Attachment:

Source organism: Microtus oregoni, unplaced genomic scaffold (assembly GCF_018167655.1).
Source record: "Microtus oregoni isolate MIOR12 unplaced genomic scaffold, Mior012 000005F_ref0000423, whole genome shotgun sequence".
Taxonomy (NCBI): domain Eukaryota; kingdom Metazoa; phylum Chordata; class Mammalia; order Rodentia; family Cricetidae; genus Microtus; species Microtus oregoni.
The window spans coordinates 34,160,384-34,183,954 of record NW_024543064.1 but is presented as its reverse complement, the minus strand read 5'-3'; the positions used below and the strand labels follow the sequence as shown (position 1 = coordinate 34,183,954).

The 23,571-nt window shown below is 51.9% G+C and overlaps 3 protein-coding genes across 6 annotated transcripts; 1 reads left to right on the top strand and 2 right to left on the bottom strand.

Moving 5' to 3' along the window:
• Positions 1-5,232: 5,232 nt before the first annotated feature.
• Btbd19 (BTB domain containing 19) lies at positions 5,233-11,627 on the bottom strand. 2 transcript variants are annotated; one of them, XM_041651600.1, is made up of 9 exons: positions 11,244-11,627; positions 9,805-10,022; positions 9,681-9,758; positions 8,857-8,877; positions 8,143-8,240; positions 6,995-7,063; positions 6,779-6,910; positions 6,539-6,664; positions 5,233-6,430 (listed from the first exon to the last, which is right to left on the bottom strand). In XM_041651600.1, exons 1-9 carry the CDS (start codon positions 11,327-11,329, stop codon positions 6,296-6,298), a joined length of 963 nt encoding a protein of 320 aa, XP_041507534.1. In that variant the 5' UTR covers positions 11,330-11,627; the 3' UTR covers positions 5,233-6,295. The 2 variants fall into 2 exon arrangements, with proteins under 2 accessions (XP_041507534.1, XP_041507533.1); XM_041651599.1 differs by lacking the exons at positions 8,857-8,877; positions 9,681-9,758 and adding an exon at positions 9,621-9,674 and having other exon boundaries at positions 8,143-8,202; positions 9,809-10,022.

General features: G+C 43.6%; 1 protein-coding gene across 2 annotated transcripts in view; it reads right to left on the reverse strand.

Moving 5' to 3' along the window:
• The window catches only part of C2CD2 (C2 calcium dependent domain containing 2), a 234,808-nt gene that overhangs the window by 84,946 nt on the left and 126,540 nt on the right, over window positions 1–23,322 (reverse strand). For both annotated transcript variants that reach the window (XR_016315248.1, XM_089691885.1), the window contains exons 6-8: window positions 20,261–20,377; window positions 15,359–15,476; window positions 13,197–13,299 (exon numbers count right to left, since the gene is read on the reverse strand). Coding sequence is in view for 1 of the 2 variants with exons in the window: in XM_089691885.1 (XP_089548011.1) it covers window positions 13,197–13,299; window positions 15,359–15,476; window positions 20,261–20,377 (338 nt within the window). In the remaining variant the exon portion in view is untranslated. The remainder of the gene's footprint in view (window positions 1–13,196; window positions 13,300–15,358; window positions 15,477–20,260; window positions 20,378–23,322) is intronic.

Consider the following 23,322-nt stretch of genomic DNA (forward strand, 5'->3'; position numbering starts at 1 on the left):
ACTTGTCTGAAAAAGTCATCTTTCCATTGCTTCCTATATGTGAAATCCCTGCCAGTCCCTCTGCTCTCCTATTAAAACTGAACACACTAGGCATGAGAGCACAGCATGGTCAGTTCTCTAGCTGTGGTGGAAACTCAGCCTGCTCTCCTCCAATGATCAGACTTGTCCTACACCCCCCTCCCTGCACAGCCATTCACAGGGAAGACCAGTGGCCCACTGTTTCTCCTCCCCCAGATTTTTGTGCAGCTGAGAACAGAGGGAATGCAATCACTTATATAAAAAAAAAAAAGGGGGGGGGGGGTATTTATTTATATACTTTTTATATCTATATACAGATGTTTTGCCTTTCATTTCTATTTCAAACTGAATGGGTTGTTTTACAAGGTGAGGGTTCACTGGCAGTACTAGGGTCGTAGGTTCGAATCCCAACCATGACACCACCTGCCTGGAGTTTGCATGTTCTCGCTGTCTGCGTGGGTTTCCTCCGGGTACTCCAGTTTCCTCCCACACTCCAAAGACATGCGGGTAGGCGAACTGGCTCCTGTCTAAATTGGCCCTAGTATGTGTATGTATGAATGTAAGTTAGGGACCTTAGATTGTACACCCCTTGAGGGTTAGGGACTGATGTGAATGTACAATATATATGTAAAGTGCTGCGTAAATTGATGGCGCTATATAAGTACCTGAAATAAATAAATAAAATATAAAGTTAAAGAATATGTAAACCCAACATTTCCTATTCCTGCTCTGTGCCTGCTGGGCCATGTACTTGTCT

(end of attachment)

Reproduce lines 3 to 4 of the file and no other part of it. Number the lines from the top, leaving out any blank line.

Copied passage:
Taxonomy (NCBI): domain Eukaryota; kingdom Metazoa; phylum Chordata; class Mammalia; order Rodentia; family Cricetidae; genus Microtus; species Microtus oregoni.
The window spans coordinates 34,160,384-34,183,954 of record NW_024543064.1 but is presented as its reverse complement, the minus strand read 5'-3'; the positions used below and the strand labels follow the sequence as shown (position 1 = coordinate 34,183,954).